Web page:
Welcome to the forum.
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Old 02-26-2014, 02:54 PM   #17
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For someone over 59 1/2, is the five year rule satisfied for all conversions on the basis of the first conversion? Or does each conversion come with it's own 5 year waiting period? I did conversions in 2012, 2013, and 2014 and am wondering if I'm released from all restrictions in January of 2016 or if I'm only released only from the restrictions related to the conversion done in 2012?
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Old 02-26-2014, 03:03 PM   #18
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Note that "qualified" distributions do not have any penalties. However, nonqualified distributions only "may" have penalties. There are no penalties if you meet one of the exceptions, even if the distribution is not qualified. As always, don't listen to us, read it from the source.


Here is a quote from Publication 590 (2012):

Publication 590 (2012), Individual Retirement Arrangements (IRAs)

"
Additional Tax on Early Distributions


If you receive a distribution that is not a qualified distribution, you may have to pay the 10% additional tax on early distributions as explained in the following paragraphs.
Distributions of conversion and certain rollover contributions within 5-year period. If, within the 5-year period starting with the first day of your tax year in which you convert an amount from a traditional IRA or rollover an amount from a qualified retirement plan to a Roth IRA, you take a distribution from a Roth IRA, you may have to pay the 10% additional tax on early distributions. You generally must pay the 10% additional tax on any amount attributable to the part of the amount converted or rolled over (the conversion or rollover contribution) that you had to include in income (recapture amount). A separate 5-year period applies to each conversion and rollover. See Ordering Rules for Distributions , later, to determine the recapture amount, if any.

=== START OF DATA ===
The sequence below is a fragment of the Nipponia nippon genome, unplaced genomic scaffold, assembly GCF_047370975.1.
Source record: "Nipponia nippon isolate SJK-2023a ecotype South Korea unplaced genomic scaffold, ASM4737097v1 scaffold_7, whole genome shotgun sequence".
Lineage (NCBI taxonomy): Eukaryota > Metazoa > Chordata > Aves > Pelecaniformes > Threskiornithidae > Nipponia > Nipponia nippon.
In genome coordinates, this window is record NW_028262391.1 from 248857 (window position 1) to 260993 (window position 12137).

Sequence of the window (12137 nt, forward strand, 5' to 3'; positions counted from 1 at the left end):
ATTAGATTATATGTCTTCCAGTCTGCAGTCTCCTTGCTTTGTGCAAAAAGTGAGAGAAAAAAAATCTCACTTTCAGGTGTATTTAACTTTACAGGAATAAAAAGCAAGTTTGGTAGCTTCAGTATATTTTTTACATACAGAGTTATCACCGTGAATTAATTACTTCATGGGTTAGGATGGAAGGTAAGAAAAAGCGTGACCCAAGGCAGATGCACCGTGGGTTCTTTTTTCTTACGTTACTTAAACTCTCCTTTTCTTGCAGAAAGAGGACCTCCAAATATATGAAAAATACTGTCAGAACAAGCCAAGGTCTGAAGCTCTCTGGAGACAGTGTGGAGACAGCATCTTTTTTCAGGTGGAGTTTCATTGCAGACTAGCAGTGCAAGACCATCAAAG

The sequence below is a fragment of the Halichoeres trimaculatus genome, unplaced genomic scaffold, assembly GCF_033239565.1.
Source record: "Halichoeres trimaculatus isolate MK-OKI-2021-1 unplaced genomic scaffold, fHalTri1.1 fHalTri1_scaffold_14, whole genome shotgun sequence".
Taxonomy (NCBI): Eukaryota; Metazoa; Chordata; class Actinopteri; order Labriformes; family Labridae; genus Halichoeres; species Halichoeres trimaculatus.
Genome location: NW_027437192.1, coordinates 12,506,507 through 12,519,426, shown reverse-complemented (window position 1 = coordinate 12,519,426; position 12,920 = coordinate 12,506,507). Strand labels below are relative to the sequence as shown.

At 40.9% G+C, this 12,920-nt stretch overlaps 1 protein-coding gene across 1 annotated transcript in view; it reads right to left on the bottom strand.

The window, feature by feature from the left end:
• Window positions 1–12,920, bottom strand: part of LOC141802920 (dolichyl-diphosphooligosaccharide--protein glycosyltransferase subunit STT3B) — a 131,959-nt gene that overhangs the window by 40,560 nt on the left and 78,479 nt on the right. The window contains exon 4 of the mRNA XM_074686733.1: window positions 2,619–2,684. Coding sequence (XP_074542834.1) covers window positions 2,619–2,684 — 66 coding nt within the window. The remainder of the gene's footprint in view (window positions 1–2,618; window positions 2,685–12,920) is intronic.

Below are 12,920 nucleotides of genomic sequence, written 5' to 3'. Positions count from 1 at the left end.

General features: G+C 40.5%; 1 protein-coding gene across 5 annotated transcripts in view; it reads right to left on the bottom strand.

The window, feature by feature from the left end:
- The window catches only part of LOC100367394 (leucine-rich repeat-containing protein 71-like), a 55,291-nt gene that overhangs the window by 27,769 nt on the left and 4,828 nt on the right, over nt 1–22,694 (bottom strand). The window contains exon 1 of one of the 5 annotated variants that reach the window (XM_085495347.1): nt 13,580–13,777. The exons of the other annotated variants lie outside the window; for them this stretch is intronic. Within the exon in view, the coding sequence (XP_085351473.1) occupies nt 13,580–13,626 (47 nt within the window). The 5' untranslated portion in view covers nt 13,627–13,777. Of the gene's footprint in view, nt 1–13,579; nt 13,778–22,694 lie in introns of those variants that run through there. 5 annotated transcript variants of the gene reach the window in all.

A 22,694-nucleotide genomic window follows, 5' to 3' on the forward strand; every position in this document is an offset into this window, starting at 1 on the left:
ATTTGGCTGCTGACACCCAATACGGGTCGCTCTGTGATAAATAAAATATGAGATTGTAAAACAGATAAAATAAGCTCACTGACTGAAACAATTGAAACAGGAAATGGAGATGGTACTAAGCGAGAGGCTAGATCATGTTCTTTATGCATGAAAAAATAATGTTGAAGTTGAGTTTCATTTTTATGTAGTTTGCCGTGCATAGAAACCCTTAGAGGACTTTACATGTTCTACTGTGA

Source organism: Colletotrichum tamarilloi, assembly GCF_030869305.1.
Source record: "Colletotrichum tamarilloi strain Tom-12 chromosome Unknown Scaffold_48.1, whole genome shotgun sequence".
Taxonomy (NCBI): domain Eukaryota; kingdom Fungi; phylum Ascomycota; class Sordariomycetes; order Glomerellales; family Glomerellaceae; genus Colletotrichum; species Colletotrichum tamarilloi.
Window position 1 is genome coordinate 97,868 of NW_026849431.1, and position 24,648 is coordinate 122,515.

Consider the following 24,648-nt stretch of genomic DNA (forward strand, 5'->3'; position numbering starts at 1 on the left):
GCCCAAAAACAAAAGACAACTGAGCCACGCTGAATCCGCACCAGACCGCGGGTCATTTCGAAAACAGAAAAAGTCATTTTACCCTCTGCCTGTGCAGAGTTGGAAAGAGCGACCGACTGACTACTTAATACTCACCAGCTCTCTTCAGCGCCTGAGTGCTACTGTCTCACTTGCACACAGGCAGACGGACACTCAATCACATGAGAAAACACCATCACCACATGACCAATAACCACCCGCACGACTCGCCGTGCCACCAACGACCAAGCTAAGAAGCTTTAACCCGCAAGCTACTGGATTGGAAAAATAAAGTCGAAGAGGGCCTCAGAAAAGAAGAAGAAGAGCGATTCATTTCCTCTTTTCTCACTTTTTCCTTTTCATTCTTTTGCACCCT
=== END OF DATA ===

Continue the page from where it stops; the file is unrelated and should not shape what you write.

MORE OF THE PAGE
The 5-year period used for determining whether the 10% early distribution tax applies to a distribution from a conversion or rollover contribution is separately determined for each conversion and rollover, and is not necessarily the same as the 5-year period used for determining whether a distribution is a qualified distribution. See What Are Qualified Distributions , earlier.
For example, if a calendar-year taxpayer makes a conversion contribution on February 25, 2012, and makes a regular contribution for 2011 on the same date, the 5-year period for the conversion begins January 1, 2012, while the 5-year period for the regular contribution begins on January 1, 2011.
Unless one of the exceptions listed later applies, you must pay the additional tax on the portion of the distribution attributable to the part of the conversion or rollover contribution that you had to include in income because of the conversion or rollover.
You must pay the 10% additional tax in the year of the distribution, even if you had included the conversion or rollover contribution in an earlier year. You also must pay the additional tax on any portion of the distribution attributable to earnings on contributions.

Other early distributions. Unless one of the exceptions listed below applies, you must pay the 10% additional tax on the taxable part of any distributions that are not qualified distributions.

Exceptions. You may not have to pay the 10% additional tax in the following situations.
  • You have reached age 59.
  • You are totally and permanently disabled.
  • You are the beneficiary of a deceased IRA owner.
  • You use the distribution to buy, build, or rebuild a first home.
  • The distributions are part of a series of substantially equal payments.
  • You have unreimbursed medical expenses that are more than 7.5% of your adjusted gross income.
  • You are paying medical insurance premiums during a period of unemployment.
  • The distributions are not more than your qualified higher education expenses.
  • The distribution is due to an IRS levy of the qualified plan.
  • The distribution is a qualified reservist distribution.

Most of these exceptions are discussed earlier in chapter 1 under Early Distributions . "

So a <5 year withdrawal is not a "qualified distribution", but using the age 59.5 exception it also does not incur a tax penalty, I think. Lots of "may" qualifications in there confusing the issue.